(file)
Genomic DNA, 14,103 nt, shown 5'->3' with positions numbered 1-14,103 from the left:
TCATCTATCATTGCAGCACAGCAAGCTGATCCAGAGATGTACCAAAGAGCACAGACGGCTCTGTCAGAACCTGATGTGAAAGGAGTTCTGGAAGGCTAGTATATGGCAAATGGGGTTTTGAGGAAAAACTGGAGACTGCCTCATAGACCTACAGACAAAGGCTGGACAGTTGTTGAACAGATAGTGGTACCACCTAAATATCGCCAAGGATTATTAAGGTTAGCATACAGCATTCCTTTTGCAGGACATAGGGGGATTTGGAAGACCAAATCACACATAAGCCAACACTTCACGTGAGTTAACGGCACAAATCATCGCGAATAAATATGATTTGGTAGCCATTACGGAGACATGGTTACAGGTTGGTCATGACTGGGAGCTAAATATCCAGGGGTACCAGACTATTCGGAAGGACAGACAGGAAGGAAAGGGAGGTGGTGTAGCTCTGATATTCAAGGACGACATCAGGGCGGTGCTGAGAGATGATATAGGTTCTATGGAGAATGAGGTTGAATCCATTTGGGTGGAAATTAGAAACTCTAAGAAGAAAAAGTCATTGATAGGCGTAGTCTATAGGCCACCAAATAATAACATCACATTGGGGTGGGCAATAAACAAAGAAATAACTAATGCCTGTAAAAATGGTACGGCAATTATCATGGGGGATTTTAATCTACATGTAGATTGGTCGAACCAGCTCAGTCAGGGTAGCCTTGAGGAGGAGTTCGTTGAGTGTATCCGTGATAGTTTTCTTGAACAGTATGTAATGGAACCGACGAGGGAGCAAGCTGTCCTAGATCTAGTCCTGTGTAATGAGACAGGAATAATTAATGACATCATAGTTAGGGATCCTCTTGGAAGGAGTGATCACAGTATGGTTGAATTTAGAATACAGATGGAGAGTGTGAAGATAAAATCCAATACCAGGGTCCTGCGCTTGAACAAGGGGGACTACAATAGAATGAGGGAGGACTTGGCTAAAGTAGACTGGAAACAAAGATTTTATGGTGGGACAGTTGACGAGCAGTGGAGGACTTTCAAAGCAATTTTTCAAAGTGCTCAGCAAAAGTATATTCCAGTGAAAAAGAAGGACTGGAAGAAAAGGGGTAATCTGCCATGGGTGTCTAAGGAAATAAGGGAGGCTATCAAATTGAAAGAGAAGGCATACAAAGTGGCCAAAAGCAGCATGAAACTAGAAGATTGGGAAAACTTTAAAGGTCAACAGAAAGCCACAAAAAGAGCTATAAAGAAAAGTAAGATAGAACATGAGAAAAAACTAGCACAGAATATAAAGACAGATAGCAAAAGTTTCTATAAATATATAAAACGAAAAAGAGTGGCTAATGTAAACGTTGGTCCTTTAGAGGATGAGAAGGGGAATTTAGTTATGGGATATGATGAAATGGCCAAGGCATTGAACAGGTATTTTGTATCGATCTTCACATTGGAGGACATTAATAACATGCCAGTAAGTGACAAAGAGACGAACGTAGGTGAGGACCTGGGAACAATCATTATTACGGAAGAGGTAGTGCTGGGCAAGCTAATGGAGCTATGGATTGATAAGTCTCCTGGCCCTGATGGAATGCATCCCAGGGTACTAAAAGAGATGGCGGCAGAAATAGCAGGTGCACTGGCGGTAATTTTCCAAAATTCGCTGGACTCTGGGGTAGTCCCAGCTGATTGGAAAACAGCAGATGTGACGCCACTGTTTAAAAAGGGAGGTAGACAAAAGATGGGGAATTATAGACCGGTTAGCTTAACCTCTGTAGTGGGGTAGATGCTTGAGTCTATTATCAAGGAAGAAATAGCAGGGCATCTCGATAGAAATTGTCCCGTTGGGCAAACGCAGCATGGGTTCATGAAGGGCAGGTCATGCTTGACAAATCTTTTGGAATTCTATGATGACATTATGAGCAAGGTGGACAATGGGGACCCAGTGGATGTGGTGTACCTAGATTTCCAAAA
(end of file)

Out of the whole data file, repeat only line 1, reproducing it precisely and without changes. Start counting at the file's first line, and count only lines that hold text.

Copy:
Genomic DNA, 14,103 nt, shown 5'->3' with positions numbered 1-14,103 from the left: